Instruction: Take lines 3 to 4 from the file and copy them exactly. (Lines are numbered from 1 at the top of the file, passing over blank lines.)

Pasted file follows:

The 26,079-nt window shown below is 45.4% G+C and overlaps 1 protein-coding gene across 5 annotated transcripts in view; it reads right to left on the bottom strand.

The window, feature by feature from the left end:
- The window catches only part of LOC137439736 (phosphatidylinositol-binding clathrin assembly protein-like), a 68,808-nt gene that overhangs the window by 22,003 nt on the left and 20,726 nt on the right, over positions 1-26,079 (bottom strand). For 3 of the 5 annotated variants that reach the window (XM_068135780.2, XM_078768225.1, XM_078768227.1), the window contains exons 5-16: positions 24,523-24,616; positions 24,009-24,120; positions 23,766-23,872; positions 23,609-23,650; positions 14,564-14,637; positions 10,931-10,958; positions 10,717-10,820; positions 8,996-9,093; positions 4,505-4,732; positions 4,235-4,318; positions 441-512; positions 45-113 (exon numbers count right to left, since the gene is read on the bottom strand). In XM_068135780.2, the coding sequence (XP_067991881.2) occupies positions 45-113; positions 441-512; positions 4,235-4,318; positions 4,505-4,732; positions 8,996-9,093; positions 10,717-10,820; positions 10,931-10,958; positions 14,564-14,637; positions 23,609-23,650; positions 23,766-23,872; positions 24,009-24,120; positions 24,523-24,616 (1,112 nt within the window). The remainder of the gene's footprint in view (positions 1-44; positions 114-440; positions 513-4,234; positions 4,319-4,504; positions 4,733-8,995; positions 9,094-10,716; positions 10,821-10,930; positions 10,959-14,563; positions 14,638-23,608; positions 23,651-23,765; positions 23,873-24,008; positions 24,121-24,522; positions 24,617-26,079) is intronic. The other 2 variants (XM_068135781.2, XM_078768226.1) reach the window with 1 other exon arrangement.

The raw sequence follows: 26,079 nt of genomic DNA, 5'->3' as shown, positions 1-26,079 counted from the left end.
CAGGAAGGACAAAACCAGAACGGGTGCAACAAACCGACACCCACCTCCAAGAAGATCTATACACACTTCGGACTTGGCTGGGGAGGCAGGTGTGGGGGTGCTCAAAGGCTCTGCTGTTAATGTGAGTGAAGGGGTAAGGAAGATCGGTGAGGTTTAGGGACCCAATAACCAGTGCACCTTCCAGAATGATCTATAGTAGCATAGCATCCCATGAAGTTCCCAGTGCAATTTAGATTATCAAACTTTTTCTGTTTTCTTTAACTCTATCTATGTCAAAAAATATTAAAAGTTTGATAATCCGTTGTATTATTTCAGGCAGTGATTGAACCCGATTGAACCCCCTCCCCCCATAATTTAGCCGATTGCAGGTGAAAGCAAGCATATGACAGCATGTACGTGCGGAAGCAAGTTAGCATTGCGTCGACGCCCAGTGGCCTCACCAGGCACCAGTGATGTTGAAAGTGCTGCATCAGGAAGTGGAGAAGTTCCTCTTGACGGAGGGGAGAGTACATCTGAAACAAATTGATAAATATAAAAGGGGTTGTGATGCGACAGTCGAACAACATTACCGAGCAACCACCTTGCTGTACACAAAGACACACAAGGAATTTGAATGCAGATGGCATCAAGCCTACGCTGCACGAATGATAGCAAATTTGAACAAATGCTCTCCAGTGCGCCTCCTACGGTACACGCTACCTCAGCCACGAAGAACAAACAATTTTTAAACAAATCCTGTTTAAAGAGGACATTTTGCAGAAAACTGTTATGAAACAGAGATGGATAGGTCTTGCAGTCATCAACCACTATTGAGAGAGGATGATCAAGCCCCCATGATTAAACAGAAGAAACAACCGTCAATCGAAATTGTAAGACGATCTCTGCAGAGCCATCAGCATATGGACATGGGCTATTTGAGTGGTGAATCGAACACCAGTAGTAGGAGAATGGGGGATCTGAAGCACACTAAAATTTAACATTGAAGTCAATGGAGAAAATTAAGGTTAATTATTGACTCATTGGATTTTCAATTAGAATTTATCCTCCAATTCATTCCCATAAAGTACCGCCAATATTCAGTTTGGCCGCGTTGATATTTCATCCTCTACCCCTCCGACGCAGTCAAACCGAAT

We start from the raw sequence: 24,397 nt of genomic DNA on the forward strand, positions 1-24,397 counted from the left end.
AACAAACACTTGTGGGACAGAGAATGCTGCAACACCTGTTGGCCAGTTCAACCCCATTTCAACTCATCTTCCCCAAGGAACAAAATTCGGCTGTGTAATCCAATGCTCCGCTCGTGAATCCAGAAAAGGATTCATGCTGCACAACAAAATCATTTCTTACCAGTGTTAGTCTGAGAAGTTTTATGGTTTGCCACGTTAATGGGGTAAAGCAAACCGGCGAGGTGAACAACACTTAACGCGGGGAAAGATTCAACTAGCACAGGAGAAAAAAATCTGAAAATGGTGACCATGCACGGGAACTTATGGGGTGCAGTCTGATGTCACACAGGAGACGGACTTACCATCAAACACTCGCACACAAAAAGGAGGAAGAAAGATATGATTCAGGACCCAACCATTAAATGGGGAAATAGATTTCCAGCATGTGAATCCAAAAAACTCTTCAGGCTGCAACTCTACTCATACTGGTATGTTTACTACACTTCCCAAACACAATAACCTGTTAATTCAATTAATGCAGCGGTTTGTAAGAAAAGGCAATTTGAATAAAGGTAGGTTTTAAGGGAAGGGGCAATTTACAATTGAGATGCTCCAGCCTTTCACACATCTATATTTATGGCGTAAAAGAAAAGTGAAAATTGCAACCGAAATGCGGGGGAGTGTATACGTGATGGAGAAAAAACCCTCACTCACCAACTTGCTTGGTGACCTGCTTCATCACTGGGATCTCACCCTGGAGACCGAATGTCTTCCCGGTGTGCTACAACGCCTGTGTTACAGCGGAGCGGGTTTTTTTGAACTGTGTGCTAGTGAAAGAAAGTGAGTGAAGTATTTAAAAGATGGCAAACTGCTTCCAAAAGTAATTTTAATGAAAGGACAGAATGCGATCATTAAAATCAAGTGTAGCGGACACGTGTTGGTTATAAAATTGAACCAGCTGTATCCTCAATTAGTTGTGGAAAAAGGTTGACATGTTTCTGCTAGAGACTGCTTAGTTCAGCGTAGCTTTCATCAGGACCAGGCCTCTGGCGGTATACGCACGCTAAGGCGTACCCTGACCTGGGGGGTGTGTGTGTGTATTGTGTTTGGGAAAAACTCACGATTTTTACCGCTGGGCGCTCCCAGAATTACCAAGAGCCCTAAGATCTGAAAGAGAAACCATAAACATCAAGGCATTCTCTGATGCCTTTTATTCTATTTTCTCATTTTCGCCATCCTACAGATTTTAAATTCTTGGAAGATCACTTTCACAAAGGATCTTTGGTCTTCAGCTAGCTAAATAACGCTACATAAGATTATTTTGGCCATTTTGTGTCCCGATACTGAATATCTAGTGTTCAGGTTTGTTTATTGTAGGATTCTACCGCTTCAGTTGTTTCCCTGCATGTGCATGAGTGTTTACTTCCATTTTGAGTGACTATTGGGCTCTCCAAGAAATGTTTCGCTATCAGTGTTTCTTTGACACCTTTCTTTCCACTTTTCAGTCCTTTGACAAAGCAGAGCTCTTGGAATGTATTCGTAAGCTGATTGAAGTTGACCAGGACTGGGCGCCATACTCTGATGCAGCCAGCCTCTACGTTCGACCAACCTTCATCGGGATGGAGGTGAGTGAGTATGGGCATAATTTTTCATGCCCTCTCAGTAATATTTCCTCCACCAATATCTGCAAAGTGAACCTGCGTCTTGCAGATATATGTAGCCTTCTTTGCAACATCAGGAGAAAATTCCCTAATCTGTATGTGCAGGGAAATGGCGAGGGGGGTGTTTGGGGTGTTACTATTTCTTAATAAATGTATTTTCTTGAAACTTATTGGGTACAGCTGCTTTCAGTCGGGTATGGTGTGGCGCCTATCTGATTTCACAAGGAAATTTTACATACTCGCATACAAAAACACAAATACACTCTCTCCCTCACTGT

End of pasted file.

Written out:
- The window catches only part of LOC137439736 (phosphatidylinositol-binding clathrin assembly protein-like), a 68,808-nt gene that overhangs the window by 22,003 nt on the left and 20,726 nt on the right, over positions 1-26,079 (bottom strand). For 3 of the 5 annotated variants that reach the window (XM_068135780.2, XM_078768225.1, XM_078768227.1), the window contains exons 5-16: positions 24,523-24,616; positions 24,009-24,120; positions 23,766-23,872; positions 23,609-23,650; positions 14,564-14,637; positions 10,931-10,958; positions 10,717-10,820; positions 8,996-9,093; positions 4,505-4,732; positions 4,235-4,318; positions 441-512; positions 45-113 (exon numbers count right to left, since the gene is read on the bottom strand). In XM_068135780.2, the coding sequence (XP_067991881.2) occupies positions 45-113; positions 441-512; positions 4,235-4,318; positions 4,505-4,732; positions 8,996-9,093; positions 10,717-10,820; positions 10,931-10,958; positions 14,564-14,637; positions 23,609-23,650; positions 23,766-23,872; positions 24,009-24,120; positions 24,523-24,616 (1,112 nt within the window). The remainder of the gene's footprint in view (positions 1-44; positions 114-440; positions 513-4,234; positions 4,319-4,504; positions 4,733-8,995; positions 9,094-10,716; positions 10,821-10,930; positions 10,959-14,563; positions 14,638-23,608; positions 23,651-23,765; positions 23,873-24,008; positions 24,121-24,522; positions 24,617-26,079) is intronic. The other 2 variants (XM_068135781.2, XM_078768226.1) reach the window with 1 other exon arrangement.

The raw sequence follows: 26,079 nt of genomic DNA, 5'->3' as shown, positions 1-26,079 counted from the left end.